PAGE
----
“Because she has to,” Barbara answered, matching the passion in Dinah’s voice with her own quieter but determined tone.

“Because, whether she likes it or not right now, we are her family. And you don’t just walk out on family. She can’t. Not after everything that we have been through.”

“That’s just it. Maybe we’ve been through too much. Maybe she will feel like it isn’t worth it. Maybe… maybe she will find a new family.” Then the blonde stopped, suddenly sorry that she had spoken all the fears that had been building in her for the last few months. Instead of the reassurance that she had been expecting, and desperately needed, she saw instead the complete opposite in her mentor’s eyes.

The older woman sat back, looking as though Dinah had slapped her. The last two days had nearly stripped all of Barbara’s defenses so that she had no way of stopping herself from contemplating the young blonde’s words. She had never really thought about things that way before. In fact, if Barbara was honest with herself, she never did think that life without Helena was ever really a possibility. For so many years now, they’d been the most important people in each other’s lives. She knew the younger woman had a free, adventurous spirit. But she had kind of believed in the old adage about loving something and setting it free, and that it would come back to you if it was ever really yours. Although, she never really thought that Helena might not come back. She had thought that Helena was hers. Her heart thumped painfully in her chest. And suddenly she couldn’t catch her breath. She couldn’t move. She just sat there, shell-shocked, faced with the realization and unable to look away from it: she wanted Helena to be hers. Like she hadn’t wanted Wade to be hers… or anyone else for that matter. Her Huntress… her partner in crime, her family, her…. Barbara forced herself to stop, unable to face the implications that went along with finishing that mental sentence. Everything that she had been feeling over the years at last threatened to demolish the tenuous hold she had over her own thoughts and force its way into her subconscious. She looked up at the fearful-looking teenager, steeling her resolve once more and forcing a game-face back on as she met Dinah’s eyes.

“We are her family. She knows that. And she will come back, Dinah.” She just hoped she sounded more convincing than she felt.


Helena was pacing around the apartment, which seemed much smaller than it had even that morning. She flexed her muscles anxiously, glancing outside frequently. Kathryn had excused herself 30 minutes earlier, stating that she had a few essential errands to run. She had advised Helena to rest, and had promised to bring her back something to eat.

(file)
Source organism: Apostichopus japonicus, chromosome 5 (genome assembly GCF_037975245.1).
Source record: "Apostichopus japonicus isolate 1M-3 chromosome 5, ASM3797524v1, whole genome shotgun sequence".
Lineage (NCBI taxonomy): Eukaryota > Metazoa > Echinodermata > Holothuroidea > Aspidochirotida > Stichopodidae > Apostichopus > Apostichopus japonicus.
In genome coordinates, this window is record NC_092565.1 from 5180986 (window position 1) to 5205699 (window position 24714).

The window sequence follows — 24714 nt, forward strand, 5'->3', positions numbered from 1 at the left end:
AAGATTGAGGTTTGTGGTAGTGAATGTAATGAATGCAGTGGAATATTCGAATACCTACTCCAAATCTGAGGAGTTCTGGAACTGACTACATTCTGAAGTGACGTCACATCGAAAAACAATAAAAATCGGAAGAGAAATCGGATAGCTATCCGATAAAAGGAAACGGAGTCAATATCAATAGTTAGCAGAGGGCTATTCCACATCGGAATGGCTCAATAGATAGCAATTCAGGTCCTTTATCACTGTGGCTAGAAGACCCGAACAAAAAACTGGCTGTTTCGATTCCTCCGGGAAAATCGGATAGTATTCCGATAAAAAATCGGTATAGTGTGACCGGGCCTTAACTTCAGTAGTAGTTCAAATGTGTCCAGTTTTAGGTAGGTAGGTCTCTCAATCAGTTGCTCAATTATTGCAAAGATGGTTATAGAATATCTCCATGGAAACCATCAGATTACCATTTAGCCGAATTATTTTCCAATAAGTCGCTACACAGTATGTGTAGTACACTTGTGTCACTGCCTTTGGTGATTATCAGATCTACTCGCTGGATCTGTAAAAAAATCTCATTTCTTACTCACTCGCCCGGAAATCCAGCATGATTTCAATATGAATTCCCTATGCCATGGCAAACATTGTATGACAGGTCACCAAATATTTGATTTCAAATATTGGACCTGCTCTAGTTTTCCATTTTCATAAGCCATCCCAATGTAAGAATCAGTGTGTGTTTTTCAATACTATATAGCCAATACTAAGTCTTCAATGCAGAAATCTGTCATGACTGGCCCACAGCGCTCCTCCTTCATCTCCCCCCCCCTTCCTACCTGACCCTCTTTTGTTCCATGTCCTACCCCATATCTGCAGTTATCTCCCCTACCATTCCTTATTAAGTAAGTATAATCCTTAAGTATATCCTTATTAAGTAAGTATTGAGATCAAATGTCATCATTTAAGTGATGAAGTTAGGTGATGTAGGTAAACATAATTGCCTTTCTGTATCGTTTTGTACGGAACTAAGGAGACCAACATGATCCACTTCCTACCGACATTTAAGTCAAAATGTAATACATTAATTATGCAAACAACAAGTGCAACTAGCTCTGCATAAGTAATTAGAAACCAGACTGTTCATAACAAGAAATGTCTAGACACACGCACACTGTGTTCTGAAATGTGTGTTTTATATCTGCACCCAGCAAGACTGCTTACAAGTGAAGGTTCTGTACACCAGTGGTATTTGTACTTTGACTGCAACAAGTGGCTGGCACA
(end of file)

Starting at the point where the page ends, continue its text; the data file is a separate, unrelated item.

The problem was, now that Helena was feeling better, her innate hatred of enclosed spaces was kicking in, and her underused muscles were now screaming for attention. She just didn’t know, once she left, if she would be welcomed back in. It was almost as if she had entered the Twilight Zone, and she was afraid that somehow this apartment would vanish if she left and came back.

“No television,” Helena said to herself, for the twentieth time. “How does this woman live without cable? The kid and I would kill each other without that to bond over…” Helena’s thoughts drifted again to Dinah, and of course, to Barbara. Kathryn had told Helena that she had left a short, nondescript message on Barbara’s machine two days ago, shortly after bringing Helena back to her apartment. She had reassured the brunette that she had not left any identifying information, to allow Helena some privacy, and that the next move was entirely up to Helena.

Although, the problem was, Helena wasn’t sure what she wanted that next move to be. Part of her was dying to hear Barbara’s voice again – she couldn’t remember a time she had gone this many days without at least hearing it over her comm. Yet, she knew once she initiated contact, she would have to go back to the real world – and deal with the very real pain that had been so much a part of their recent lives. She could hardly believe how things had gone so wrong since